Vaping might be a less harmful alternative to smoking, but that still doesn’t make it safe.
There are still a lot of unknowns about vaping, including the chemicals that make up the vapor and how they affect a person’s physical health over the long haul. E-cigarettes contain nicotine, which is a highly addictive substance even in lesser amounts.
Evidence points to an association between vaping and chronic lung disease and asthma and links the dual use of e-cigarettes and smoking with cardiovascular disease.
E-cigarettes are more popular among young people than traditional cigarettes, and their use is rising at unprecedented levels. A 2019 survey conducted by the University of Michigan’s Institute for Social Research found that 22% of college students said that they had vaped nicotine in the previous month — a 15.9% increase over 2017 that was among the largest rise in use for any substance in the study’s 45-year history.
But as more and more young people are vaping, there’s another risk factor that has seen a recent uptick: eating disorders.
Nicotine the common link?
A new University of Toronto study published in the journal Eating Behaviors collected samples from 50,000 higher education students and found that vaping or e-cigarette use has been linked to an elevated risk for developing an eating disorder among college students in the United States. Given the aforementioned spike in vaping use among undergrads, that’s a trend that warrants some concern.
The combination of vaping and an eating disorder can lead to other health complications, such as neurological concerns and heart and lung problems. Study author Kyle Ganson, an assistant professor at the University of Toronto, says that nicotine could be the common denominator between an eating disorder and vaping.
“Nicotine vaping may be used by individuals to support eating disorder behaviors and goals, such as suppressing appetite and catalyzing weight loss,” Ganson said in a news release. “Nicotine vaping can lead to dependence and future polysubstance use.”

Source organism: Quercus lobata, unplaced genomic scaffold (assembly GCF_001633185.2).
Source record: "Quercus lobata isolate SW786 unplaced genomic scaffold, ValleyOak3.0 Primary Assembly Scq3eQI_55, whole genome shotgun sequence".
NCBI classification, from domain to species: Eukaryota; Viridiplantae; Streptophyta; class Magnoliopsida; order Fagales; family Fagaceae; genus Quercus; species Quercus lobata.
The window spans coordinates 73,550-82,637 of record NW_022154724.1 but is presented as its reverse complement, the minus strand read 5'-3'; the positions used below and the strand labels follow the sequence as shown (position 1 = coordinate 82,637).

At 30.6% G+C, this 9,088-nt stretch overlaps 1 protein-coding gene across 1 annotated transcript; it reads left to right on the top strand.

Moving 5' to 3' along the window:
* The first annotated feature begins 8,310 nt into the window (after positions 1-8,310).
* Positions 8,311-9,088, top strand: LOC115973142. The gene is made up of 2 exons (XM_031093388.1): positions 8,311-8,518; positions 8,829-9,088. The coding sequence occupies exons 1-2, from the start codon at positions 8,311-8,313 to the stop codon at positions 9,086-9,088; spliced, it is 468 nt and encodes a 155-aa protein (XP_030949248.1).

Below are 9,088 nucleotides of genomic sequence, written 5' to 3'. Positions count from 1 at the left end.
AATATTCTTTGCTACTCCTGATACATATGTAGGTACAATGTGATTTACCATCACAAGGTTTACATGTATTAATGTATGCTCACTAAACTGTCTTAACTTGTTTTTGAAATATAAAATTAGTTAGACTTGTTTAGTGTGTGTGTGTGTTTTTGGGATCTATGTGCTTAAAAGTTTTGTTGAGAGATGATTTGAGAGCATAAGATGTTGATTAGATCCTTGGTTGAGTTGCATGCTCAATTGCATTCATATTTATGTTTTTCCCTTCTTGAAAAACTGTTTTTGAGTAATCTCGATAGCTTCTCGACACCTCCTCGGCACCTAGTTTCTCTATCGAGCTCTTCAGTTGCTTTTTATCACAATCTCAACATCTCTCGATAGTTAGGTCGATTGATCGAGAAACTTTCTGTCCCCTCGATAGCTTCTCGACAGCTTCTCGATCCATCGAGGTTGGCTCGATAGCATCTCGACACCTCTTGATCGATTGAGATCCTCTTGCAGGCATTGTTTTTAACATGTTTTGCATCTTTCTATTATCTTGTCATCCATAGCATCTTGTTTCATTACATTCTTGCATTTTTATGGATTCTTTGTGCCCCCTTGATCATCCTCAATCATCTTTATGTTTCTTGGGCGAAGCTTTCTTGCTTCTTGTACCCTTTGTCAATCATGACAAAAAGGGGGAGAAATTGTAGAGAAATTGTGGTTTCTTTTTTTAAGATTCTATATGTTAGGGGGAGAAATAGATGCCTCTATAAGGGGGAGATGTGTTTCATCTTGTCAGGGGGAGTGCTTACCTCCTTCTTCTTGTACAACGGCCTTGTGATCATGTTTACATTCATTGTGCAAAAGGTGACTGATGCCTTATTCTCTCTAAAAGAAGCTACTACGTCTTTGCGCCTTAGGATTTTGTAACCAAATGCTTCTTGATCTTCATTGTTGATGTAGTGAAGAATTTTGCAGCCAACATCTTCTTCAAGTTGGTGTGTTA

People who have eating disorders often use e-cigarettes to suppress their appetites. Another study, published in 2018 in the International Journal of Eating Disorders, found that many participants who struggled with eating disorders were vaping with higher levels of nicotine than those who did not have an eating disorder.
Results of the University of Toronto survey, which collected data from students across 78 colleges and universities, indicated that 25% of respondents were at an increased risk for an eating disorder and nearly 4% self-reported an eating disorder diagnosis.
These findings are particularly notable for women, considering that, as the study authors noted, up to 29% of female college students report symptoms of eating disorders, much higher than male (16%) and transgender/gender-nonconforming students (14%).
How to help those at highest risk for eating disorders and vaping
What can be done to help those who are most at risk for the health problems often associated with eating disorders and the potential long-term risks of vaping?
The study’s authors believe that clinicians need to take more steps to screen for any eating disorder symptoms among college students who report e-cigarette use, discourage those students from using, and monitor them for possible medical red flags.
The Food and Drug Administration (FDA) recently issued marketing denial orders for nearly a million flavored vaping products, but it delayed a decision on whether top vaping brand Juul — which accounts for 40% of the e-cigarette market — can remain. Critics have pushed for tighter federal controls on vaping for years to combat the surge of use by high school and college students.
More stringent restrictions there would certainly help with the vaping side of this conversation, but there are still obstacles from the eating disorder piece of the puzzle.
For now, it’s time to add a goal to eating disorder recovery for those it applies to: putting down the e-cigarettes for good.